Creation of the Eighth Amendment: With many acts of torture in England, Parliament creates a bill of rights in the 17th century and “cruel and unusual punishments” are forbidden (disproportionate penalties are included in that definition). The Founding Fathers later adopt such language in Virginia’s Declaration of Independence, which is later included in the 8th amendment of the United States Constitution.

History and Characteristics: Case law is the basis with some applicable rulings including:

  • Wilkerson v Utah (1879): Unnecessary cruelty is a violation of the Eighth Amendment ( “developing thought” or later “evolving standards of decency” emerges)
  • O’Neil v. Vermont (1892): Eighth Amendment is applicable to the states.

After his examination, he developed a four pronged test where anyone of these reasons would constitute a “cruel and unusual punishment”

  1. Great physical pain is experienced
  2. Unknown previous punishments that are inhumane
  3. Excessive and serves no “legislative purpose” (the six purposes being retribution, deterrence, prevention of criminal acts, encouragement of guilty pleas, eugenics, and economy.
  4. If public feels they are “cruel and unusual”

He found that all four of these apply to the death penalty and the “legislative purposes” listed were either ineffective or invalid. As such the death penalty is, per se, invalid.


Burger (joined by Blackmun, Powell, and Rehnquist): The Chief Justice believed that the Court, in this case, legislated. As such democracy has been taken away namely from the legislature and the jury (who both represent the people). The Court has also consistently denied that such is a violation of the eighth amendment.

Furthermore, the grounds for the death penalties constitutionality lie expressly in the Due Process Clause of the 5th and 14th Amendment where a person’s “… life, liberty, or property” cannot be taken away “without the due process of law…” and these appellants had been found guilty through due process. Out of all the opinions, he loathed the concept of “evolving standards of decency” the most.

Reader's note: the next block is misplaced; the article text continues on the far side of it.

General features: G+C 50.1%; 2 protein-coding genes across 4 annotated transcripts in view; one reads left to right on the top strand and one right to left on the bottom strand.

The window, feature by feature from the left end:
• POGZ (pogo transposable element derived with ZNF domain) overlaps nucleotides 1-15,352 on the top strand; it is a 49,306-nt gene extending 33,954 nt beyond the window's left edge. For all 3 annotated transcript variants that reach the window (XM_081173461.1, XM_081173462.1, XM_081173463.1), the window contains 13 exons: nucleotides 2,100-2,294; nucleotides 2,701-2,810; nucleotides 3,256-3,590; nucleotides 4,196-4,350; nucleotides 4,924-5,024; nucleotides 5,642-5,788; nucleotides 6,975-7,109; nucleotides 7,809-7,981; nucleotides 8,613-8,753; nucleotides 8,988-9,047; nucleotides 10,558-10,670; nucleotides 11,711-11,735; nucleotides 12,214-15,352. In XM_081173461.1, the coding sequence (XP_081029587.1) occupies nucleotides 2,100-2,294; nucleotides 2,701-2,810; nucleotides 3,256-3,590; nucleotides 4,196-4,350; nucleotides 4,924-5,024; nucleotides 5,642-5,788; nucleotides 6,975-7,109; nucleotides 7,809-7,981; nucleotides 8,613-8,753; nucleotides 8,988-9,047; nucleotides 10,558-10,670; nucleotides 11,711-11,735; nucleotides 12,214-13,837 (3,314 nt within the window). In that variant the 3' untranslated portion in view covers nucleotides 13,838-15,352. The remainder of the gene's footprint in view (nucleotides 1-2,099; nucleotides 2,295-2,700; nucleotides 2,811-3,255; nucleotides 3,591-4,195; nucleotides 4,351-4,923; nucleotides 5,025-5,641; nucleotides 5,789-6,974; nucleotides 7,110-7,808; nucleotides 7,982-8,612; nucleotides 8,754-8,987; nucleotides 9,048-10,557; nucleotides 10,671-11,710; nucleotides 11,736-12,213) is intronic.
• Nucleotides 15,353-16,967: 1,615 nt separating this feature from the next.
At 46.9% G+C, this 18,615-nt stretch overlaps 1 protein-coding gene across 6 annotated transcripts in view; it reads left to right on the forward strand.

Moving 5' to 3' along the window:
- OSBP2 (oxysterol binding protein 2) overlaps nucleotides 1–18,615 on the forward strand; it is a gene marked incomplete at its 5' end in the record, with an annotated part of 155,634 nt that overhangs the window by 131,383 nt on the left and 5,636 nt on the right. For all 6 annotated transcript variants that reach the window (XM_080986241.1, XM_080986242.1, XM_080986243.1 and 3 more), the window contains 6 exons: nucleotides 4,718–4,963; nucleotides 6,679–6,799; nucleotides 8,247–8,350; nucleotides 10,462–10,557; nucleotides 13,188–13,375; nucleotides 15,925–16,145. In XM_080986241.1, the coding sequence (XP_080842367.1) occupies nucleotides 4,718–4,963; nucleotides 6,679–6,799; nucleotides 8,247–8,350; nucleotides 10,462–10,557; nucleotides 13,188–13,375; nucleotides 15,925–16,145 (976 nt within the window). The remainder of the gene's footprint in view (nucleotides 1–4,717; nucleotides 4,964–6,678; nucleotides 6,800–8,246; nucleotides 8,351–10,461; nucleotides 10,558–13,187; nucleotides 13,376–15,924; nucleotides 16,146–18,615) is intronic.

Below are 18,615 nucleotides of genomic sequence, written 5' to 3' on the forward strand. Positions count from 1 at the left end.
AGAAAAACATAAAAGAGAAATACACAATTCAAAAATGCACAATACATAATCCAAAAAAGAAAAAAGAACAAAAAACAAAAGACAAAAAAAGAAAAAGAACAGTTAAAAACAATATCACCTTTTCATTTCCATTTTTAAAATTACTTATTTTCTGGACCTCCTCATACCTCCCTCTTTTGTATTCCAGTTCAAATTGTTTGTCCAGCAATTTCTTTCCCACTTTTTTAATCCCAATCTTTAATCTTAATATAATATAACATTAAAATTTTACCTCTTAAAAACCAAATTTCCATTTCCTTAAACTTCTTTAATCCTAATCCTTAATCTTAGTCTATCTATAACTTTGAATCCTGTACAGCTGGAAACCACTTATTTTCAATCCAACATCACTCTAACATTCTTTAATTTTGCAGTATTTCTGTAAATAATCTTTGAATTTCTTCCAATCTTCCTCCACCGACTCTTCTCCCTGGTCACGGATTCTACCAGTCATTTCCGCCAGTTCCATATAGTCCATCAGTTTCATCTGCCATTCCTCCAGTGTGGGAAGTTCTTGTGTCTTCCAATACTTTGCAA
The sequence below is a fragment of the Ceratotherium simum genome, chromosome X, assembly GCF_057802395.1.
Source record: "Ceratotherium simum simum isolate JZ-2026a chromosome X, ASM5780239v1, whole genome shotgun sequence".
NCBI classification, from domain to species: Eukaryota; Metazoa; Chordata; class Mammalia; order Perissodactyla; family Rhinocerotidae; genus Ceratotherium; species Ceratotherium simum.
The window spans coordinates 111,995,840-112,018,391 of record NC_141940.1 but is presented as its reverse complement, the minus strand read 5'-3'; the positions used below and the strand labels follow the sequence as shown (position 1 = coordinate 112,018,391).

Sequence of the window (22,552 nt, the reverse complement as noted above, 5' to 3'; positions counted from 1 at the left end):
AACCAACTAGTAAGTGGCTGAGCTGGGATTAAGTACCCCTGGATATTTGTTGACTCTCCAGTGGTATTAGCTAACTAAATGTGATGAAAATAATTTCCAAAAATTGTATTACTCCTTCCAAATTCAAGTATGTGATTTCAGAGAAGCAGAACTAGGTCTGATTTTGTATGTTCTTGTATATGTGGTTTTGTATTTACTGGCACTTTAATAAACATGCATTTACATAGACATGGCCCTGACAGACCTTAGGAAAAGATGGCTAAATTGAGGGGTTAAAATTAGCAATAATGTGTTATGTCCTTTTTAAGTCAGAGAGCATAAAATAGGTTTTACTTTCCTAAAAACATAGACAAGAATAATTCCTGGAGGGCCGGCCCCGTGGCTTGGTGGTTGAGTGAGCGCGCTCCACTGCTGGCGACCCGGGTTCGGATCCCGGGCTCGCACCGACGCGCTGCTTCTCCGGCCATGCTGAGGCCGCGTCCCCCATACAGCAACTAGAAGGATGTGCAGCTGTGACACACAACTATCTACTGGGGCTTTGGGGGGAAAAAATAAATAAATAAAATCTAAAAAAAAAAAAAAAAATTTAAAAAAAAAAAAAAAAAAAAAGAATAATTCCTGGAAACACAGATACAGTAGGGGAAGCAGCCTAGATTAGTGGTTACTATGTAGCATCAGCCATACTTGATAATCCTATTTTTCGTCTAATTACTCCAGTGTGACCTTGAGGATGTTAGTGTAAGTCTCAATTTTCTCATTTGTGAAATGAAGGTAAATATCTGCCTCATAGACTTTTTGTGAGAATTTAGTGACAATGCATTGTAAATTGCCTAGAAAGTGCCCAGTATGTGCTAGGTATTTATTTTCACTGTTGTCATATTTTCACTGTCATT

Blackmun: The death penalty is something that he found abhorrent yet the people, at large, still want the death penalty. The people elect members of Congress, who more than often are lawyers, to make such laws. Also, he expressed strong sympathy for the victims and their right to justice.

Powell (joined by Burger, Blackmun, and Rehnquist): This associate justice was appalled by the majority’s alleged violation of judicial restraint, stare decisis, and separation of powers. He conceded that the meaning of “cruel and unusual” can change over time but the Court went to far. Instead the issue should be looked at by a case by case basis (e.g. executing a mentally challenged person).

In addition, he did agree that the death penalty is at least somewhat disproportionate but so is the penal system. Does that make the penal system invalid? He of course disagrees.

Rehnquist: Courts have the right to judicial review but must “be approached with the deepest humility and genuine deference to legislative intent” he stated. The Court was created merely to interpret law and not to make it. He disagreed with many in the majority who declare that deterrence is not generated because the thought of death is more alarming than life imprisonment. Finally, calling the death penalty “excessive” leads down a slippery slope. For example, a life sentence could be later determined to be “excessive” as opposed to a termed one.